The question about whether returning to work after the birth of a child is worth the cost is one faced by thousands of working parents who have to fork out hundreds of pounds a month for child care while they earn a living.
It’s a dilemma that no one should really have to face. But whether it’s financially viable to return to work, or better to stay at home, is a question that many parents unfortunately have to consider.
That’s because childcare costs families more than double their spend on food and drink, according to the Family and Childcare Trust.
British parents now pay an eye-watering average of £116i per week for a part time nursery place - or over £6,000 every year; more than double the average spend of £2,954 a year on food and drink, according to the charity.
Some families will spend all of a parent's earnings on childcare, meaning that working does not make them financially better off. For parents in inner London paying the highest price for childcare at £154 a week for a part time place, that is a third more than the national average.
So if you do want to return to work, here’s how to keep childcare costs as low as possible.
1. Make use of tax-free childcare
Tax-free childcare was introduced in 2017. You set up an online account where you bank payments for childcare and then for every £8 you pay in towards your childcare costs, the Government will add an additional £2 up to a maximum of £2,000 a year for each child up to the age of 12. If you have a disabled child you can claim costs of up to £4,000 each year until the child is 17.
The scheme is being rolled out gradually and to be eligible you need to work at least 16 hours a week and must not earn more than £100,000 a year.
2. Claim your 30 ‘free’ hours
Parents of children aged three and four (and some aged two) can claim 30 hours of free early education. The hours must be spread over at least three days a week and 38 weeks of the year. To qualify, parents need to work at least 16 hours a week and earn less than £100,000 a year and then need to find a childminder, pre-school or nursery that provides the free hours.
3. Call on grandma…or aunty or big brother
Research shows that friends and family members perform nearly half (48%) of all childcare in the UK, saving parents nearly £12,000 each per yearii. The figures show that if you were to rely on family and friends for childcare, you could save £11,752 a year on childcare costs. That’s based on professional childcare arrangements costing, on average, £321 a week, compared to just £95 a week for a less formal arrangement with family and friends.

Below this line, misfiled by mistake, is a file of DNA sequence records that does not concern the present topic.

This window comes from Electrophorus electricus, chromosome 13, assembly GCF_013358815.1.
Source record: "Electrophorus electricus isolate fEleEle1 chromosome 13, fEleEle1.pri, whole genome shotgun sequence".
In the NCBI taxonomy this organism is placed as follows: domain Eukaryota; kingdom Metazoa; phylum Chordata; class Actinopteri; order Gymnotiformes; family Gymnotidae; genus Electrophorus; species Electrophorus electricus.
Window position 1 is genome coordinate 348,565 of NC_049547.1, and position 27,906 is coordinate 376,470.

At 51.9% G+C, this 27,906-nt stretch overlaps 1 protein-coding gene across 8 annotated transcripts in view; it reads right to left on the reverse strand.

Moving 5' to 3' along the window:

4. Speak to your employer
Many employers offer help to their employees through childcare vouchers. These are provided to you by your employer (often through a childcare voucher company), and you can use them to pay for some of your childcare. Your childcare provider claims the value of these back from your employer or the voucher company.
Under the existing childcare voucher scheme, parents can pay for childcare via salary sacrifice. Giving £1,000 of salary pre-tax gives parents £1,000 of care vouchers, saving them money as they don’t have to pay tax or national insurance on the amount put aside. Basic rate taxpayers can claim £930 a year per parent.
Parents do however, now have to choose between this scheme and the tax-free childcare system, but if you choose childcare vouchers you have until April 2018 to sign up and you can make payments as long as your employer continues to offer the scheme.
5. Share the costs
Hiring a nanny has largely been seen as the preserve of the wealthy; especially with stories kicking around of some nannies demanding salaries of £35,000 a yeariii. It’s certainly not a cheap option, especially if those costs are only for one child.
But there are ways around it. One solution is a ‘nanny share’, where you share a full-time nanny with another family that also needs childcare.
If you don’t know any other parents that want to share a nanny then check out one of the many websites that specialise in arranging nanny shares. One such company says you should budget for between £1,000 and £1,300 a month for a 30 hour a week shareiv. As well as matching you with a family to share with, they will also take care of contracts, tax and employer’s national insurance, which all have to be taken care of when you employ a nanny.
6. Check whether you’re eligible for any additional financial support
As well as child benefit, there are a number of tax credits that are available to families with children that can help towards childcare costs. The rules are complex and based on your individual circumstances, so visit Gov.uk to find out what help you could be entitled to.
ii Churchill Home Insurance
The value of investments and the income from them can go down as well as up, so you may not get back what you invest. This information does not constitute investment advice and should not be used as the basis for any investment decision nor should it be treated as a recommendation for any investment or action. You should regularly review your investment objectives and choices and if you are unsure whether an investment is suitable for you, you should contact an authorised financial adviser.